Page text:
The Elizabeth Smart story has been on the news a lot lately, as we're coming upon 10 years since her ordeal and the release of her new book. Personally, I am captivated by it. I remember when she was kidnapped and remember how happy I was, though I had no personal connection to her, when she was rescued. It's wonderful to see someone who has gone through such horrible events to be doing so well, so poised and strong.
Of course, against my better judgment yet again, I read the comments following a story. People are awful. "Why didn't she speak up? This story sounds fishy." Seriously? She was 14, threatened with her life and her family's lives. She was petrified. She was held captive for months, raped mercilessly and people are questioning this?
I came across a comment by one person who said that when they were 10 they were accosted by a man outside their school. She and her sister got away but the police brought him to their home to identify him, and they never recovered from seeing this horrible person in their home. And immediately it brought me back to an awful memory of my own.
It is easy to say what you would do in a certain situation, even if the situation involves a child. But unless you have been in a dangerous situation you do not know how you'd react. I was 11 years old when I underwent a situation similar to this commenter. On a summer afternoon, my best friend and I rode our bikes to our local elementary school to play on their playground. We dropped our bikes near the school parking lot and headed to the playground. Not too longer after that a man in a black car pulled up, took my bike and started wheeling it away to a cornered entrance to the school. I thought "oh no, my parents will kill me if I lose my bike." So I went after him to get it back.
He knew what he was doing by bringing that bike into a blocked-in area. Once I was there and tried to pick the bike up off the ground, he cornered me. I somewhat remember what he looked like - disheveled dirty blond hair, maybe 40 years old, wearing a ratty t-shirt and boxers. He pulled out pepper spray and asked if I knew what this was. I immediately turned away and began to cry. My friend had biked off at that point to get help, and honestly I'm not sure if it was me crying or something he saw that spooked him, but that was as far as it got. I remember him saying "I wasn't trying to scare you. I was just trying to teach you that you shouldn't just lay your bike like that and leave it." And he was gone. Like I said, I have no idea why he left. I've always thought it was because I started crying, but I don't know. The more I type this I get this sick feeling in the pit of my stomach that something spooked him and he left. God knows what could have happened. I could have just as easily become another statistic out there. That scares the hell out of me, but there must have been someone looking out for me because I was lucky.
We called the police when we got home, and they came to the house but I'm not sure where it went from there. I've never really asked my parents but I couldn't begin to imagine what they thought. All I was worried about at that moment when it happened was losing my bike and getting in trouble. In hindsight as an adult, that bike is not even close to being worth it. A new bike can always be bought. A life is irreplaceable.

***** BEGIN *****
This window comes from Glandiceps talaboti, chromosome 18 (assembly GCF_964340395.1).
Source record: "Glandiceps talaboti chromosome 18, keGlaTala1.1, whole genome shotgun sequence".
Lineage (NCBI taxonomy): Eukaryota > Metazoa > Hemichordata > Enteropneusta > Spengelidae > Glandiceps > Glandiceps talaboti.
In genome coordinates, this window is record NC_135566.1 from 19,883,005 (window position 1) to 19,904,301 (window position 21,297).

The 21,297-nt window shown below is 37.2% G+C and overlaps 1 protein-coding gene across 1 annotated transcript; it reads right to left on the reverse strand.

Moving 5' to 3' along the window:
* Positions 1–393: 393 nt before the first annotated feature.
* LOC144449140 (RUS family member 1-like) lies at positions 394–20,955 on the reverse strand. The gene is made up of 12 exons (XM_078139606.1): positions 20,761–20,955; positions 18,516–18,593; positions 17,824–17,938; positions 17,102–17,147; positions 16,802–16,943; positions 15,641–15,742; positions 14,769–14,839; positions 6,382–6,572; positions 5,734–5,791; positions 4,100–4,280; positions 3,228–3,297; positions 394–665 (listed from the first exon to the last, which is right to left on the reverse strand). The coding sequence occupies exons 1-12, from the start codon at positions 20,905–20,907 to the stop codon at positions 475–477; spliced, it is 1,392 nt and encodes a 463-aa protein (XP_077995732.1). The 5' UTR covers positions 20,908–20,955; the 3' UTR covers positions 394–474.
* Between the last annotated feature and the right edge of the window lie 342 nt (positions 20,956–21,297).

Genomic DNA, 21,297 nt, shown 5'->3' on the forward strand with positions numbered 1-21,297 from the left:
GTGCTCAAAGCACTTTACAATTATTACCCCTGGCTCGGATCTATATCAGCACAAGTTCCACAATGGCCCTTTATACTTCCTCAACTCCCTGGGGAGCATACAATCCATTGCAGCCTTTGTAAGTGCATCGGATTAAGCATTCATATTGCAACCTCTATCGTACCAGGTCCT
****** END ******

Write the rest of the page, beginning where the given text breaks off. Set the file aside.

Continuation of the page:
This ironically wasn't the first time something like this had happened but this one was too close. The first incident was when I was much younger playing in our yard with my sister and our babysitter when a man in a car drove up looking for a barber shop. The babysitter started to walk towards him when she saw he had no pants on. We ran inside, and I just remember my dad drove around and around the neighborhood looking for the car. I can imagine what he would want to do if he found the man. I probably was six, maybe younger then.
It scares me now that I'm a mom. I don't know what I'd do if something happened to Aubrey. It happens so easily, too. When Aubrey was a baby, I took her to Kroger by myself, and I remember turning my back for one second and when I turned around this lady was in her face touching her. After that I made T come with me so that one of us could be watching her at all times. Never again would I make that mistake.
I don't want to raise my daughter to be scared of everyone who talks to her, but she already has no fear. Where is that fine line? How do you teach your children what to do in these situations without making them completely paranoid? And honestly, is that enough? Because if something did happen, like it happened to me and on a 100 times worse scale to Elizabeth, fear takes over. Would she feel strong enough to scream, run, do whatever she could to leave?
It's a scary world out there. And it's unfortunate, too, that there are so many people out there who would say the things that I read in those comments. She was a child, for God's sake. She could have been your child, people.